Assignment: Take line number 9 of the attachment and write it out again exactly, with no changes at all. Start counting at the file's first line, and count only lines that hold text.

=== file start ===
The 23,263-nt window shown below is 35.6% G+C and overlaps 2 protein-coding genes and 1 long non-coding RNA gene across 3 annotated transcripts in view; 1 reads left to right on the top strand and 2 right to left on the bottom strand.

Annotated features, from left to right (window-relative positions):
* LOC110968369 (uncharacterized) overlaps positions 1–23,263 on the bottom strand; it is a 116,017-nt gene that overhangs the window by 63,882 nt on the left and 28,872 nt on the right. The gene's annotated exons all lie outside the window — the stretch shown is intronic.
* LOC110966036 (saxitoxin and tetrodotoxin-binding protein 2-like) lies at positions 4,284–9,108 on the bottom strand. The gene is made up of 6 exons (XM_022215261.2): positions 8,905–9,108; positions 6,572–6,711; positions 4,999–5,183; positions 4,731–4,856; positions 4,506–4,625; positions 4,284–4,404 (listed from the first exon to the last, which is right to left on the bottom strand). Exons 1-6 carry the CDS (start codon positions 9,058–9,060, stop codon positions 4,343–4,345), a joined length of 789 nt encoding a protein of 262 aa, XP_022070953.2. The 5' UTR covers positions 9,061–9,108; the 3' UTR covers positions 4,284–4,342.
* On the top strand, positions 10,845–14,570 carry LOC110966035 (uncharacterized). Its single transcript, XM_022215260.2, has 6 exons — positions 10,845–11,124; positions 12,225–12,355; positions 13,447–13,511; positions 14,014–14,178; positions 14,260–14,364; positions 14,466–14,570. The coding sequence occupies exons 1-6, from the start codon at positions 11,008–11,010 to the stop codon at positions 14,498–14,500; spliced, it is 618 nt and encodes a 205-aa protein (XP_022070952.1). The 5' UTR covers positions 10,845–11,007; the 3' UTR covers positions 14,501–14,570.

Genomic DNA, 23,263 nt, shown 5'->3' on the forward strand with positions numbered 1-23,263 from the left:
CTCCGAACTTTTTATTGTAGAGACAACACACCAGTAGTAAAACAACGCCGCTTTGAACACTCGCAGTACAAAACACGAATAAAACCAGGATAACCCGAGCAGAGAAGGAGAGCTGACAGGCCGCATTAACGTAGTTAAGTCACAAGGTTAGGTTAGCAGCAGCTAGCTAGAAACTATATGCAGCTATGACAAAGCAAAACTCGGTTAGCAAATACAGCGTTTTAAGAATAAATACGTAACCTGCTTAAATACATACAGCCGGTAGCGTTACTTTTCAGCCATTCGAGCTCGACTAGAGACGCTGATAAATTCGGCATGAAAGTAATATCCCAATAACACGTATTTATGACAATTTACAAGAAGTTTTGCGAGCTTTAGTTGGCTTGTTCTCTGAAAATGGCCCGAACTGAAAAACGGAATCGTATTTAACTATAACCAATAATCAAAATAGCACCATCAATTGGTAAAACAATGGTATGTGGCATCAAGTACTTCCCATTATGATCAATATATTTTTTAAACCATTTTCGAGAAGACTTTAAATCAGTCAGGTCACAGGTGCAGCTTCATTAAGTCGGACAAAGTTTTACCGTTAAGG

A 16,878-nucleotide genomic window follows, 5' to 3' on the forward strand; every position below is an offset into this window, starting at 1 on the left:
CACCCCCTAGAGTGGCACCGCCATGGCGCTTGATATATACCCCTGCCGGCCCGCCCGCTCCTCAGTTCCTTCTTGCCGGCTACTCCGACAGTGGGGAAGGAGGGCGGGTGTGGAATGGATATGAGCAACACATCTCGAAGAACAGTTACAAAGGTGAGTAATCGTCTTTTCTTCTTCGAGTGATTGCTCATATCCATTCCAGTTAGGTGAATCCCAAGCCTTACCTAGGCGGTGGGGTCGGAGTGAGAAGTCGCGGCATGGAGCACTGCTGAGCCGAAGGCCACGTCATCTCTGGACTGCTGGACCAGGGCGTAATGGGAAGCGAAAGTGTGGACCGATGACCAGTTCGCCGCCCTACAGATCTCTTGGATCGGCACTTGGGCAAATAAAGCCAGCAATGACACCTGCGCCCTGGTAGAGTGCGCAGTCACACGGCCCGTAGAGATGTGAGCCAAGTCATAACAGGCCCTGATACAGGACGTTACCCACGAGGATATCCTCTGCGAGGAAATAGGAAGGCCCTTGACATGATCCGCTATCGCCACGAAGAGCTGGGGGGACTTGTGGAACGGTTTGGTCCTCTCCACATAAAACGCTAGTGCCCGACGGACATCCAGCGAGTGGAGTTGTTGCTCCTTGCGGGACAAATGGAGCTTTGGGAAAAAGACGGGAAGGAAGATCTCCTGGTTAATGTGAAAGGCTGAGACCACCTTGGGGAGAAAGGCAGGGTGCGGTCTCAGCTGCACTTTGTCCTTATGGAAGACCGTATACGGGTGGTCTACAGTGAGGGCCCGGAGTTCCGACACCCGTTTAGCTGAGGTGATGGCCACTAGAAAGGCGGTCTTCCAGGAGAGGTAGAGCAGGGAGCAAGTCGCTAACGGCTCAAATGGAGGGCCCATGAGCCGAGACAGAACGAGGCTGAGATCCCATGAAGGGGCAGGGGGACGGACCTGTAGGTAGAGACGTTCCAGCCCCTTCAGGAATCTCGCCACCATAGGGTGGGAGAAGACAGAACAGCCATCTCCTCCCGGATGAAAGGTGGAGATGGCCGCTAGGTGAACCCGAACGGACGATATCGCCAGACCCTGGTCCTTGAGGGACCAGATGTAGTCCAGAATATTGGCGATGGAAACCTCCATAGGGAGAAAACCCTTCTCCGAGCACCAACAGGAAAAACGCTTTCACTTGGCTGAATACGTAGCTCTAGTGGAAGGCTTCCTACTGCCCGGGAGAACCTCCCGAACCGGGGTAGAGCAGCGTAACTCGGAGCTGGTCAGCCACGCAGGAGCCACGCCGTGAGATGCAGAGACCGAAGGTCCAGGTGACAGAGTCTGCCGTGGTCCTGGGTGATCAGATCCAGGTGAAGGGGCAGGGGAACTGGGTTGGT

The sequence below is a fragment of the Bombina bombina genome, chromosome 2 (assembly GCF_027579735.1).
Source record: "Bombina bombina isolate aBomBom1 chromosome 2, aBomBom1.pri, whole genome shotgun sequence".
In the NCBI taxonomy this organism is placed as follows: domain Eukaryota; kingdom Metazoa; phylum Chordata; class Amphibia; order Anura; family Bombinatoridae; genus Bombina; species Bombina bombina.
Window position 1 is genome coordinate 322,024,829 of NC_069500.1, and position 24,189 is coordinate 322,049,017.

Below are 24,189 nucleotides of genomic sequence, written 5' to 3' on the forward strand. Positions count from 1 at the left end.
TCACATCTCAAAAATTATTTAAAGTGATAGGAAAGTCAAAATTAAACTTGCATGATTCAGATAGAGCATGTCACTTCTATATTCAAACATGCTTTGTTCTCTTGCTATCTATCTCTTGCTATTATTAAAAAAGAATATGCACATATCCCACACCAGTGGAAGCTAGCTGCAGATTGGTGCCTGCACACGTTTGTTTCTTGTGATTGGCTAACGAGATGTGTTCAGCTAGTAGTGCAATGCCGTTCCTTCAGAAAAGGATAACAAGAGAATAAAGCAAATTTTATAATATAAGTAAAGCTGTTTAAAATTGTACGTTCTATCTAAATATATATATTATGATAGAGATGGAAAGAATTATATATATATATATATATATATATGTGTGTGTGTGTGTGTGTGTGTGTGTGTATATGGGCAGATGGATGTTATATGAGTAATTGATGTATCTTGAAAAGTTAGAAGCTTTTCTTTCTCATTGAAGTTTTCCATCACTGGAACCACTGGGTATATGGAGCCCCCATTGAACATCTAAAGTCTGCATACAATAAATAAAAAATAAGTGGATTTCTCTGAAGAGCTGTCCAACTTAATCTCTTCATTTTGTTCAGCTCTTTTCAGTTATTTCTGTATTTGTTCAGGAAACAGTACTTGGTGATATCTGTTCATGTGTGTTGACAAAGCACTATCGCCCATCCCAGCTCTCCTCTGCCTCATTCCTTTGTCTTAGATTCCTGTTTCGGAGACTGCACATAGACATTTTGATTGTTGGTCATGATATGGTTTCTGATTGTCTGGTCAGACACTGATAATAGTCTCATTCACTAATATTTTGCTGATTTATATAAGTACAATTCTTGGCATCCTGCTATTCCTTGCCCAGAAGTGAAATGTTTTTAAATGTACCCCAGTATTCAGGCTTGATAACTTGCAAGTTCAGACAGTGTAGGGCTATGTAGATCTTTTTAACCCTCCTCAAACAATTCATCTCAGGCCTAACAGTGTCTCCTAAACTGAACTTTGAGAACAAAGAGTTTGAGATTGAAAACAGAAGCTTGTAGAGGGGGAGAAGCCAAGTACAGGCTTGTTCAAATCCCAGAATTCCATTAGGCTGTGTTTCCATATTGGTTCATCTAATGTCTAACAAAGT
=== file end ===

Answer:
CACCCCCTAGAGTGGCACCGCCATGGCGCTTGATATATACCCCTGCCGGCCCGCCCGCTCCTCAGTTCCTTCTTGCCGGCTACTCCGACAGTGGGGAAGGAGGGCGGGTGTGGAATGGATATGAGCAACACATCTCGAAGAACAGTTACAAAGGTGAGTAATCGTCTTTTCTTCTTCGAGTGATTGCTCATATCCATTCCAGTTAGGTGAATCCCAAGCCTTACCTAGGCGGTGGGGTCGGAGTGAGAAGTCGCGGCATGGAGCACTGCTGAGCCGAAGGCCACGTCATCTCTGGACTGCTGGACCAGGGCGTAATGGGAAGCGAAAGTGTGGACCGATGACCAGTTCGCCGCCCTACAGATCTCTTGGATCGGCACTTGGGCAAATAAAGCCAGCAATGACACCTGCGCCCTGGTAGAGTGCGCAGTCACACGGCCCGTAGAGATGTGAGCCAAGTCATAACAGGCCCTGATACAGGACGTTACCCACGAGGATATCCTCTGCGAGGAAATAGGAAGGCCCTTGACATGATCCGCTATCGCCACGAAGAGCTGGGGGGACTTGTGGAACGGTTTGGTCCTCTCCACATAAAACGCTAGTGCCCGACGGACATCCAGCGAGTGGAGTTGTTGCTCCTTGCGGGACAAATGGAGCTTTGGGAAAAAGACGGGAAGGAAGATCTCCTGGTTAATGTGAAAGGCTGAGACCACCTTGGGGAGAAAGGCAGGGTGCGGTCTCAGCTGCACTTTGTCCTTATGGAAGACCGTATACGGGTGGTCTACAGTGAGGGCCCGGAGTTCCGACACCCGTTTAGCTGAGGTGATGGCCACTAGAAAGGCGGTCTTCCAGGAGAGGTAGAGCAGGGAGCAAGTCGCTAACGGCTCAAATGGAGGGCCCATGAGCCGAGACAGAACGAGGCTGAGATCCCATGAAGGGGCAGGGGGACGGACCTGTAGGTAGAGACGTTCCAGCCCCTTCAGGAATCTCGCCACCATAGGGTGGGAGAAGACAGAACAGCCATCTCCTCCCGGATGAAAGGTGGAGATGGCCGCTAGGTGAACCCGAACGGACGATATCGCCAGACCCTGGTCCTTGAGGGACCAGATGTAGTCCAGAATATTGGCGATGGAAACCTCCATAGGGAGAAAACCCTTCTCCGAGCACCAACAGGAAAAACGCTTTCACTTGGCTGAATACGTAGCTCTAGTGGAAGGCTTCCTACTGCCCGGGAGAACCTCCCGAACCGGGGTAGAGCAGCGTAACTCGGAGCTGGTCAGCCACGCAGGAGCCACGCCGTGAGATGCAGAGACCGAAGGTCCAGGTGACAGAGTCTGCCGTGGTCCTGGGTGATCAGATCCAGGTGAAGGGGCAGGGGAACTGGGTTGGT